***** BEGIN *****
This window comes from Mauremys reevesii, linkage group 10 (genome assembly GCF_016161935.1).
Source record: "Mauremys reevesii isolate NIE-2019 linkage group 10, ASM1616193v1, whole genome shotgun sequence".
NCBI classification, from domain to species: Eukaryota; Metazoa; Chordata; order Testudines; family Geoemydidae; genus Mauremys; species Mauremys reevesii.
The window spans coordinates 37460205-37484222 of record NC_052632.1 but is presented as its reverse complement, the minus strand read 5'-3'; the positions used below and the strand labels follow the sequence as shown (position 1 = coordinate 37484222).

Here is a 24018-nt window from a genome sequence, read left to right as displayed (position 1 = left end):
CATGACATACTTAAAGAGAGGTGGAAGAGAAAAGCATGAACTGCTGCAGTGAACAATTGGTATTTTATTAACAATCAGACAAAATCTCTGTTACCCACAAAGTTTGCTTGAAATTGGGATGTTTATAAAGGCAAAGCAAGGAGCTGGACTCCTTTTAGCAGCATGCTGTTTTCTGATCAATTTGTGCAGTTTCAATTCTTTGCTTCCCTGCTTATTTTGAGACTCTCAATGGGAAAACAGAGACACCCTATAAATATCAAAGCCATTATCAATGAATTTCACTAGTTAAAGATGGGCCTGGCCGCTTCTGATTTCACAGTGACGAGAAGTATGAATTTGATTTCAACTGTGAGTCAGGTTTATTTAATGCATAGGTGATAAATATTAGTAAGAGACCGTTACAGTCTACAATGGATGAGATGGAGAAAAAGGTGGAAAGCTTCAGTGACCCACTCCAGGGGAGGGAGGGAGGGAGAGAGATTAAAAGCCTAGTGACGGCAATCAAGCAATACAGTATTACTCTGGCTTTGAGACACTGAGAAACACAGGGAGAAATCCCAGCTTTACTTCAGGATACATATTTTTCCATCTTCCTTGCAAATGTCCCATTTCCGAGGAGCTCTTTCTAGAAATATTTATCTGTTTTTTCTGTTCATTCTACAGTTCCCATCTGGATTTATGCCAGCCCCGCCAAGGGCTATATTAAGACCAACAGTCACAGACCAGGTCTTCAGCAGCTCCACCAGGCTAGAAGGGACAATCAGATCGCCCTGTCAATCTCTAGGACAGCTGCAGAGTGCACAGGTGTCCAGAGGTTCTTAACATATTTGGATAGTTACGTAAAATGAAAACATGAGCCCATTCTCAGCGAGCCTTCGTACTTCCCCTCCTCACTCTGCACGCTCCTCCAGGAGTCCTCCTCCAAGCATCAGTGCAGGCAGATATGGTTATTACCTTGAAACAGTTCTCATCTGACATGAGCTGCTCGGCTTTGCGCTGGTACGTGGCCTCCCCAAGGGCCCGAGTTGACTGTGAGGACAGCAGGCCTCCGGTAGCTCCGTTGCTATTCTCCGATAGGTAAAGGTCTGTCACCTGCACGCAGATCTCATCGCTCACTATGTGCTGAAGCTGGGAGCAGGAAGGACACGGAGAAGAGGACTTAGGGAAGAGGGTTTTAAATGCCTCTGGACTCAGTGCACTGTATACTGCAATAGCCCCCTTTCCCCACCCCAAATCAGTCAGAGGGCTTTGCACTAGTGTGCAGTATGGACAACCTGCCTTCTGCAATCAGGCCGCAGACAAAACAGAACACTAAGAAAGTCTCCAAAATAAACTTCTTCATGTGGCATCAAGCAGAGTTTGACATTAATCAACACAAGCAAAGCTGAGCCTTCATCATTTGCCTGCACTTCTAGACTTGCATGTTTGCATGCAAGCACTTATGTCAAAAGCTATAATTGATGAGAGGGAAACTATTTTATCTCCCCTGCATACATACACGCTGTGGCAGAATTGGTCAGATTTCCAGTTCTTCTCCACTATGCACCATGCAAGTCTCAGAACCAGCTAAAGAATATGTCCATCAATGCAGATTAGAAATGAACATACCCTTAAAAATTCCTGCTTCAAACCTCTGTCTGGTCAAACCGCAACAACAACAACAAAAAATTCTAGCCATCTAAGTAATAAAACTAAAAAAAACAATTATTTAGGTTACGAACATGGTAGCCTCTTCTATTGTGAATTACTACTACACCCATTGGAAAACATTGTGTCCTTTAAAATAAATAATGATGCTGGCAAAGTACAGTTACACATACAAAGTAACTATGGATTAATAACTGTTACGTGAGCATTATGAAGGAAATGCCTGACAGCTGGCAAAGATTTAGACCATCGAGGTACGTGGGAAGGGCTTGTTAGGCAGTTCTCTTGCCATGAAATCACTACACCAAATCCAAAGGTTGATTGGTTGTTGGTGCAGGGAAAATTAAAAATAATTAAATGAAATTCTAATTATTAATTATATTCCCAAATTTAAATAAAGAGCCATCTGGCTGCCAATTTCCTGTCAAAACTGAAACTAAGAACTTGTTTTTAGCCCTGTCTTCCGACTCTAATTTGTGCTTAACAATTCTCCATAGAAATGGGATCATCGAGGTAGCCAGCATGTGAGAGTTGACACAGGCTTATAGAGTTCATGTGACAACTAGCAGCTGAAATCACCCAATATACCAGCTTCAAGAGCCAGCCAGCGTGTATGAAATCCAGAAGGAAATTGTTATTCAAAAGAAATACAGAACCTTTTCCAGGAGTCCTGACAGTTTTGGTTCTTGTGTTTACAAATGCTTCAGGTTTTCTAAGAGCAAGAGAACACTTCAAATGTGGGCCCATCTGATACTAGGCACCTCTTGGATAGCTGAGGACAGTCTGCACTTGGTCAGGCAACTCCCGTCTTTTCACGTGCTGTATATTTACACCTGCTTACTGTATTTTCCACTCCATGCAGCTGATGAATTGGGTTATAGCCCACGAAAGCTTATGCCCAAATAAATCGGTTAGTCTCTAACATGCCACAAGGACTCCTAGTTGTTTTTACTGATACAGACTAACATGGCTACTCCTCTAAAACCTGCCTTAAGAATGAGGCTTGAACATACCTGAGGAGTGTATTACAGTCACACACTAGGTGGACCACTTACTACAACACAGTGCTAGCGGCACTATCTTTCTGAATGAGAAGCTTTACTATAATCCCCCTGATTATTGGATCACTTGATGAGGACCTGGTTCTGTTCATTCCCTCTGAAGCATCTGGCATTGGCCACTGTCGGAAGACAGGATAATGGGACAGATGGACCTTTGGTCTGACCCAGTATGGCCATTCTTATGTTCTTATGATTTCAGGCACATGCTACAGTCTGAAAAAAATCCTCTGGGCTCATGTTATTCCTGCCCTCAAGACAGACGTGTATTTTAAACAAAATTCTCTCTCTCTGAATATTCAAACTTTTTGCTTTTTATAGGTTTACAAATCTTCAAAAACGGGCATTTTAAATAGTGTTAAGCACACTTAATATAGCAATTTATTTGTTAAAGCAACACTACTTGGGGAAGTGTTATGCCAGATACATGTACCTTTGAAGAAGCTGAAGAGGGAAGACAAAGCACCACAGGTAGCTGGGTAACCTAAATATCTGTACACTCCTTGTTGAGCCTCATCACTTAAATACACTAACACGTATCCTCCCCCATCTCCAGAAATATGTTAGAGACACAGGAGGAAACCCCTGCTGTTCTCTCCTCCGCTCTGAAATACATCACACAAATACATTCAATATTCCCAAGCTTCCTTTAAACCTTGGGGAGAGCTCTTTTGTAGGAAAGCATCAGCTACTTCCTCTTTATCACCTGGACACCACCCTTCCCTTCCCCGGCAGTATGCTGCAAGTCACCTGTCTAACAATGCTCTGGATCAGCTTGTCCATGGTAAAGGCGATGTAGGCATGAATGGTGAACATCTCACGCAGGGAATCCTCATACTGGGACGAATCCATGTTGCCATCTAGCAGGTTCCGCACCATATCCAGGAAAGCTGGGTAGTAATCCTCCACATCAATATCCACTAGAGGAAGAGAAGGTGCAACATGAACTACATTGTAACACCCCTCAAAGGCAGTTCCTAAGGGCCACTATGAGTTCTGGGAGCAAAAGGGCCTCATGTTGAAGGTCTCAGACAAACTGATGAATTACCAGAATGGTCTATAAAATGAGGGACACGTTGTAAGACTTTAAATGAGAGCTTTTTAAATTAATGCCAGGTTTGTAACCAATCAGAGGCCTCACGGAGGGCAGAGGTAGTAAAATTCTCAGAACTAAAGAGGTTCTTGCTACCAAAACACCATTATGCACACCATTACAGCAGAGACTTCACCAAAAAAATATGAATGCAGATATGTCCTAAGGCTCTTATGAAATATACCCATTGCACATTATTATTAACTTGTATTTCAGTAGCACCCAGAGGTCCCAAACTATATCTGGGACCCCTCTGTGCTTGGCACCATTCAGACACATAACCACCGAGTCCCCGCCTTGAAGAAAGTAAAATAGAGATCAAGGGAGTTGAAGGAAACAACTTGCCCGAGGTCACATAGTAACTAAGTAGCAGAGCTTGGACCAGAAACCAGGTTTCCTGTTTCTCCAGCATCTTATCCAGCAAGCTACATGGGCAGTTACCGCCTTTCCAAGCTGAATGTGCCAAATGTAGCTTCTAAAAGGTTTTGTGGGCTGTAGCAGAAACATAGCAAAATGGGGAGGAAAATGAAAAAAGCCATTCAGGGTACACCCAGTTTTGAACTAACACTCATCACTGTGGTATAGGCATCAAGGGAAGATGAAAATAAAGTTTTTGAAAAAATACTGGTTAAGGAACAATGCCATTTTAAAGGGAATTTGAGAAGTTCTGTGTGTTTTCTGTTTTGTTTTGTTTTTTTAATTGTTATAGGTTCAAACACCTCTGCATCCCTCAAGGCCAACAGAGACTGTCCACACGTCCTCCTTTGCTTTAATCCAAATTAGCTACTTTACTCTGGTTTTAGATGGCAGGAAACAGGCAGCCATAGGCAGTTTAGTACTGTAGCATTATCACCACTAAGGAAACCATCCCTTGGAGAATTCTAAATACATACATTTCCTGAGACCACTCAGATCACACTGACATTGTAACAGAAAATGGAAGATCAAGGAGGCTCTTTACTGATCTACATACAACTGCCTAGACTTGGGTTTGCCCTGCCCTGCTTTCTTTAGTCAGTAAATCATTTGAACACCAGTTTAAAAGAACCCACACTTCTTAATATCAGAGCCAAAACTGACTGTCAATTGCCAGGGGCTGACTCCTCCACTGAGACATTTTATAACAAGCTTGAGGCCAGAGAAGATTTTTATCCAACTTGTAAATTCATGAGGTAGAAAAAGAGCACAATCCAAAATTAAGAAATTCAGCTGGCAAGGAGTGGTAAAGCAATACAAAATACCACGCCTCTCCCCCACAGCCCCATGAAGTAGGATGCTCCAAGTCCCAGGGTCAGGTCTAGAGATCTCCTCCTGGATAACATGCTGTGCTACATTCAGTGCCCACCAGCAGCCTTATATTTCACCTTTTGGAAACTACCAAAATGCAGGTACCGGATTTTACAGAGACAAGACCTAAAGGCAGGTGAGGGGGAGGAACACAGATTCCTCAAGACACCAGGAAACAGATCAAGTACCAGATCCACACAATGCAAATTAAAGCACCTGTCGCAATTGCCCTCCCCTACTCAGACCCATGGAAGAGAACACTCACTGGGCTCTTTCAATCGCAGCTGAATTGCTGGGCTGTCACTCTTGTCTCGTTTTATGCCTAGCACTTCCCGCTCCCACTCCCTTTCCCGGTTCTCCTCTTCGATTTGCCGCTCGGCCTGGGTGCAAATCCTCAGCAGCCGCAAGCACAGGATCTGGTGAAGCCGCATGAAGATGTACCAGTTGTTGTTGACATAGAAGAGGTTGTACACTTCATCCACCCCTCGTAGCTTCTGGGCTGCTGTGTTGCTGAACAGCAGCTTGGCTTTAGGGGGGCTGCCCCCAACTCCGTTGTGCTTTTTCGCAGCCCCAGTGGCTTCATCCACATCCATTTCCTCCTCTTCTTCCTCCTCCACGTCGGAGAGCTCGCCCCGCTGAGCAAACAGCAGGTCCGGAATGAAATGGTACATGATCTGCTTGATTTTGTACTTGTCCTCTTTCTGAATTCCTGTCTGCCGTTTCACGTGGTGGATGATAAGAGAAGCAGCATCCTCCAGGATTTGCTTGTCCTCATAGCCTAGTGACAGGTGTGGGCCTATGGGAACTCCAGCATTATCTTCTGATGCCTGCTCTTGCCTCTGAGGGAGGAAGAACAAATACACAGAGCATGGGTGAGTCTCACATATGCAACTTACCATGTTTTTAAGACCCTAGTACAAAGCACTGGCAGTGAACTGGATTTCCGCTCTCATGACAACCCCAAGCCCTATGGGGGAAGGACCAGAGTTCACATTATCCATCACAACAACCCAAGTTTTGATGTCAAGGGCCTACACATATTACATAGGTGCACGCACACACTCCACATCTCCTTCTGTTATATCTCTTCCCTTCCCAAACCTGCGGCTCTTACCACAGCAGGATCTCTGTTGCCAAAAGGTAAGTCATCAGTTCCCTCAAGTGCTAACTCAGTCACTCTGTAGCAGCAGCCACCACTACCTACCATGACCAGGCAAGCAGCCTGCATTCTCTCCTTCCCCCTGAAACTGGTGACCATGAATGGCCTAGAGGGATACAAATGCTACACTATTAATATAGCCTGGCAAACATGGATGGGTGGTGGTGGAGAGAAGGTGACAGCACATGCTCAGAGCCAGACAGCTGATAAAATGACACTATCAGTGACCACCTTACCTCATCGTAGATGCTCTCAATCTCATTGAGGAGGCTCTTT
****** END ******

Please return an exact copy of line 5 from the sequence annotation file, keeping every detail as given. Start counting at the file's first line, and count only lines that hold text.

Here is a 24018-nt window from a genome sequence, read left to right as displayed (position 1 = left end):